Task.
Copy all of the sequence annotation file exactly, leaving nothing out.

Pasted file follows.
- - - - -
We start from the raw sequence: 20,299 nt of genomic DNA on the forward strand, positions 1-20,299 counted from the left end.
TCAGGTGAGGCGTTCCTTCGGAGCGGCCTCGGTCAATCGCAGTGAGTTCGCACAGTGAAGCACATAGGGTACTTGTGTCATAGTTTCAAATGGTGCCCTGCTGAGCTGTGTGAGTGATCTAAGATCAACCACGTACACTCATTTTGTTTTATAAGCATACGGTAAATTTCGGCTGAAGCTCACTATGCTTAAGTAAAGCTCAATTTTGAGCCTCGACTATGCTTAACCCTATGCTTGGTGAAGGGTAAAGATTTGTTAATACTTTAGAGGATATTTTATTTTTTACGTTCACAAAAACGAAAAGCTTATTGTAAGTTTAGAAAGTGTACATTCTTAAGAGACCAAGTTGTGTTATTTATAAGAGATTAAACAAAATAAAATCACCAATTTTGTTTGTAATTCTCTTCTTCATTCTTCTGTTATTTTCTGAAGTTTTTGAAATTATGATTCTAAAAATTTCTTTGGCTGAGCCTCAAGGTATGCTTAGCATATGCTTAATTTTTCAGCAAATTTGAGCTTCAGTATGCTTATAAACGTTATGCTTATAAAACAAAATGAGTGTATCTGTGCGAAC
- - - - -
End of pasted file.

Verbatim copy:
We start from the raw sequence: 20,299 nt of genomic DNA on the forward strand, positions 1-20,299 counted from the left end.
TCAGGTGAGGCGTTCCTTCGGAGCGGCCTCGGTCAATCGCAGTGAGTTCGCACAGTGAAGCACATAGGGTACTTGTGTCATAGTTTCAAATGGTGCCCTGCTGAGCTGTGTGAGTGATCTAAGATCAACCACGTACACTCATTTTGTTTTATAAGCATACGGTAAATTTCGGCTGAAGCTCACTATGCTTAAGTAAAGCTCAATTTTGAGCCTCGACTATGCTTAACCCTATGCTTGGTGAAGGGTAAAGATTTGTTAATACTTTAGAGGATATTTTATTTTTTACGTTCACAAAAACGAAAAGCTTATTGTAAGTTTAGAAAGTGTACATTCTTAAGAGACCAAGTTGTGTTATTTATAAGAGATTAAACAAAATAAAATCACCAATTTTGTTTGTAATTCTCTTCTTCATTCTTCTGTTATTTTCTGAAGTTTTTGAAATTATGATTCTAAAAATTTCTTTGGCTGAGCCTCAAGGTATGCTTAGCATATGCTTAATTTTTCAGCAAATTTGAGCTTCAGTATGCTTATAAACGTTATGCTTATAAAACAAAATGAGTGTATCTGTGCGAAC